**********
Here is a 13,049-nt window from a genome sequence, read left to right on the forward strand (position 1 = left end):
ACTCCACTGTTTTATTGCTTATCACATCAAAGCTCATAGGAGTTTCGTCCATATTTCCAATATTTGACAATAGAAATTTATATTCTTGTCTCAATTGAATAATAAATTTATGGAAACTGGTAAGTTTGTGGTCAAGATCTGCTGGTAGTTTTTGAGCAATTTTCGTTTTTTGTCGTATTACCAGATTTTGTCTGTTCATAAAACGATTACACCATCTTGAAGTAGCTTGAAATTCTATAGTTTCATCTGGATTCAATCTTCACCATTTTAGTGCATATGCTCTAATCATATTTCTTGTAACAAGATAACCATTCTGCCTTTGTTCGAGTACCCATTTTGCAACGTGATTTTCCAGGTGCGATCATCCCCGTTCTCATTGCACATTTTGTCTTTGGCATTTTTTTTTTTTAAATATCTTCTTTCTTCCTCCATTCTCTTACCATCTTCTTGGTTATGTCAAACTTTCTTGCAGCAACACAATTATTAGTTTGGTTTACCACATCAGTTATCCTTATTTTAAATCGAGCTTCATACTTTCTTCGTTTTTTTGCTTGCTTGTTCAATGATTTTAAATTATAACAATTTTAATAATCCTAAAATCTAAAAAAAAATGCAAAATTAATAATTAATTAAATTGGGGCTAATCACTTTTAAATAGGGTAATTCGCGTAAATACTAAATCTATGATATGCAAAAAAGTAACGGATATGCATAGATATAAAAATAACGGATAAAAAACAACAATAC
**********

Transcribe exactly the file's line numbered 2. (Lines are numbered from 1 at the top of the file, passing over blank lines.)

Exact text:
ACTCCACTGTTTTATTGCTTATCACATCAAAGCTCATAGGAGTTTCGTCCATATTTCCAATATTTGACAATAGAAATTTATATTCTTGTCTCAATTGAATAATAAATTTATGGAAACTGGTAAGTTTGTGGTCAAGATCTGCTGGTAGTTTTTGAGCAATTTTCGTTTTTTGTCGTATTACCAGATTTTGTCTGTTCATAAAACGATTACACCATCTTGAAGTAGCTTGAAATTCTATAGTTTCATCTGGATTCAATCTTCACCATTTTAGTGCATATGCTCTAATCATATTTCTTGTAACAAGATAACCATTCTGCCTTTGTTCGAGTACCCATTTTGCAACGTGATTTTCCAGGTGCGATCATCCCCGTTCTCATTGCACATTTTGTCTTTGGCATTTTTTTTTTTTAAATATCTTCTTTCTTCCTCCATTCTCTTACCATCTTCTTGGTTATGTCAAACTTTCTTGCAGCAACACAATTATTAGTTTGGTTTACCACATCAGTTATCCTTATTTTAAATCGAGCTTCATACTTTCTTCGTTTTTTTGCTTGCTTGTTCAATGATTTTAAATTATAACAATTTTAATAATCCTAAAATCTAAAAAAAAATGCAAAATTAATAATTAATTAAATTGGGGCTAATCACTTTTAAATAGGGTAATTCGCGTAAATACTAAATCTATGATATGCAAAAAAGTAACGGATATGCATAGATATAAAAATAACGGATAAAAAACAACAATAC